Many Celtic traditions, such as the selection of the substitute King, have been incorporated into modern Mardi Gras traditions. And when the predominantly Catholic French settled Louisiana and New Orleans, they brought these traditions with them.



Mardi Gras in New Orleans

The Carnival season begins on January 6, the Feast of Epiphany, and lasts until Mardi Gras, the day before Ash Wednesday and the onset of Lent. By the 1850s, it was as if there were two separate Mardi Gras celebrations: the elegant balls of high society, and the wild, riotous reveling in the streets by the not-so-elite.

In 1857, the secret Mystick Krewe of Comus was founded by a group of men who knew that Mardi Gras could only be preserved with careful planning, organization, and management of the celebrations. Comus planned the first parade, lighting the procession with flambeaux, or torches.

The same year, Grand Duke Alexis Romanoff of Russia planned to come to New Orleans for Carnival. The Krewe of Rex formed principly to entertain the Duke. Since America did not have royalty to properly greet visiting nobles, Rex created a "king for the day." The Celtic tradition of a Substitute King had been revived.

Dozens of Krewes have been created since Comus and Rex, all with their own traditions -- their own parades, their balls, their Kings and Queens. And although some revelers begin donning masks as early as the Friday before Mardi Gras, Fat Tuesday is still the traditional day for masks, disguises, and formal-wear in the City that Care Forgot.

But it must be remembered that although costumes are worn for both, Mardi Gras is not Halloween. Gore and mayhem may work for All Hallow's Eve, but for Mardi Gras, glamour is de rigour. Feathers, beads, glitter, spangles -- all work well on Mardi Gras. Tuxedoes, ball gowns, and boas work. Fake blood and Freddie Krueger gloves do not.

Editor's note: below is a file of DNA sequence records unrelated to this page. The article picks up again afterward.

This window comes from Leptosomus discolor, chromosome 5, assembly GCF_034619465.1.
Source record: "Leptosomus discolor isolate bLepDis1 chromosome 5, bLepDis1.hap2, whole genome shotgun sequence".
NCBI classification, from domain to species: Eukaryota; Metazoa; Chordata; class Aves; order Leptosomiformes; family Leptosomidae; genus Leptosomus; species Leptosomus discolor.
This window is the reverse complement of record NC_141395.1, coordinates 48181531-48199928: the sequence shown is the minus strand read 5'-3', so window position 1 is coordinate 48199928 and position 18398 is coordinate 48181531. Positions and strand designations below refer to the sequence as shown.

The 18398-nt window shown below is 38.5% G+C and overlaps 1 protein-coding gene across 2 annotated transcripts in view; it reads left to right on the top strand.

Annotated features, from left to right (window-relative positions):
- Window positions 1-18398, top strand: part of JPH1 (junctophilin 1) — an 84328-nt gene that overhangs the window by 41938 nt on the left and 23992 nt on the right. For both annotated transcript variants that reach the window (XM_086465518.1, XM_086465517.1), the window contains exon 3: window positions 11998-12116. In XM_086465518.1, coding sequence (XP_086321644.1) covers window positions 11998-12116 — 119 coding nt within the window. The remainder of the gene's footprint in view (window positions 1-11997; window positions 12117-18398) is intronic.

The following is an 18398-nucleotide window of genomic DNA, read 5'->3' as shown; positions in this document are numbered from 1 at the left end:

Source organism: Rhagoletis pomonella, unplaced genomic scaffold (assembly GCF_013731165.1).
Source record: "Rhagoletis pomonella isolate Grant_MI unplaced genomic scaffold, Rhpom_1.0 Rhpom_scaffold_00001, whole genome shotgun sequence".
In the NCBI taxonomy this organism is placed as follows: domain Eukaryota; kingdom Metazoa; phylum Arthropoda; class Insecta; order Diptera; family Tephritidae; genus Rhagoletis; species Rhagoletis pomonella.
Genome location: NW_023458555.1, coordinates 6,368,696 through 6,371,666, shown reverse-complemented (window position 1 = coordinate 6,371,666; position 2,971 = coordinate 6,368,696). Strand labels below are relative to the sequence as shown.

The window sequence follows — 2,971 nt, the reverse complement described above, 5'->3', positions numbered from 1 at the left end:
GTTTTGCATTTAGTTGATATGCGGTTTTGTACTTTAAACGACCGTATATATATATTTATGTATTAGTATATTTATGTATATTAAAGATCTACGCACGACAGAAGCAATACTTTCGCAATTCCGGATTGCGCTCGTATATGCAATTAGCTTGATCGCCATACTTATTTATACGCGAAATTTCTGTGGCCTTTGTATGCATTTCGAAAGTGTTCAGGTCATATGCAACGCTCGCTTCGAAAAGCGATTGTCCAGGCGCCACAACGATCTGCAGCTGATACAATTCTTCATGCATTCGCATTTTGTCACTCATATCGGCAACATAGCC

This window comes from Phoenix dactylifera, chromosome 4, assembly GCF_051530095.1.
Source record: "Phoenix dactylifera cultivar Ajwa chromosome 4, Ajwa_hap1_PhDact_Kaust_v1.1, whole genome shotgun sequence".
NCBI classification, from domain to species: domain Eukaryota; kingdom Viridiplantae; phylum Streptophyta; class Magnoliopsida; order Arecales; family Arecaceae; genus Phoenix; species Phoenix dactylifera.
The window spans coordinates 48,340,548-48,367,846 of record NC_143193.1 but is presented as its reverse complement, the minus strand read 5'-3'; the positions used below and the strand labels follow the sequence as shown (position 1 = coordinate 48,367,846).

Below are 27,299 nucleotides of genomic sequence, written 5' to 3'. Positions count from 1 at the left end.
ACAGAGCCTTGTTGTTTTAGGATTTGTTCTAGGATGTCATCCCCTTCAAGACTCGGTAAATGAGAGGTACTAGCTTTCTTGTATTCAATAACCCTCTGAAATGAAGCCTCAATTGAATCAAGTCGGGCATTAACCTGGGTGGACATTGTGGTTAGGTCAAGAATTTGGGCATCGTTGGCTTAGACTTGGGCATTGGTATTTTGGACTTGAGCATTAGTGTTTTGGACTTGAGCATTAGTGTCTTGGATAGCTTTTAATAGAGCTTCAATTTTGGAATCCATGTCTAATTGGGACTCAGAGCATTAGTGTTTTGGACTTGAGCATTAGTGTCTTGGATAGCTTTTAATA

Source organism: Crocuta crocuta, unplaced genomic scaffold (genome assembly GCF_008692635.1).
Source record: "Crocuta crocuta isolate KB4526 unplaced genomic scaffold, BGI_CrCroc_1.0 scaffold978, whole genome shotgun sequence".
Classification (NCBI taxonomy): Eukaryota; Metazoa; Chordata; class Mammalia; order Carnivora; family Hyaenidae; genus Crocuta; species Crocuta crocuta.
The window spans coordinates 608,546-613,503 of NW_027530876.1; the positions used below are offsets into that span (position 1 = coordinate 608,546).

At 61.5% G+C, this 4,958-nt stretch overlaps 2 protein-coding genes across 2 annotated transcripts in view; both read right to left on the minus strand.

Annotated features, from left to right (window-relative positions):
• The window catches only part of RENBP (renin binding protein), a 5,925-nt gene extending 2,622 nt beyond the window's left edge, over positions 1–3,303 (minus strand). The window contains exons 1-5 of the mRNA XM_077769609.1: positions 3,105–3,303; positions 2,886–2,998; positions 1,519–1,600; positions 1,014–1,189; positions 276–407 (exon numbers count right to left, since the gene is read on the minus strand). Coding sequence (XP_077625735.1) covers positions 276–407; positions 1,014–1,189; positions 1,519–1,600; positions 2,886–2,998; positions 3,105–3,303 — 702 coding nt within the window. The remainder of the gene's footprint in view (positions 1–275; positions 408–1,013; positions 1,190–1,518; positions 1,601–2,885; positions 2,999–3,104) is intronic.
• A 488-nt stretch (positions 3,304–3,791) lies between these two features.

Rituals and traditions have also evolved with non-krewe members as well. Those in the heart of Carnival often begin their celebrating on January 6, and don't let up until Ash Wednesday -- for remember, Mardi Gras is the peak of the Carnival Season, but it is only one day. New Orleans has officially established Lundi Gras on the Monday before Fat Tuesday because no one can get any work done as of the Friday before anyway.

Many locals begin with a party on January 6 that includes a King Cake, a cake baked in the shape of a large doughnut, covered with icing and colored sugar of green, gold, and purple, the traditional Mardi Gras colors. Purple represents justice, green representing faith, and gold representing power. Inside the cake is a tiny plastic baby, meant to represent the Baby Jesus. Whoever gets the piece with the baby is crowned King or Queen ... and is expected to throw a party on the following weekend. Parties with King Cake continue each weekend until Mardi Gras itself finally arrives.

Reveling in the streets occurs the entire weekend before Mardi Gras, but the biggest day by far is Mardi Gras itself. Many revelers provide as big a show as the krewes themselves. "Show us your tits!" is a popular cry in the more riské French Quarter!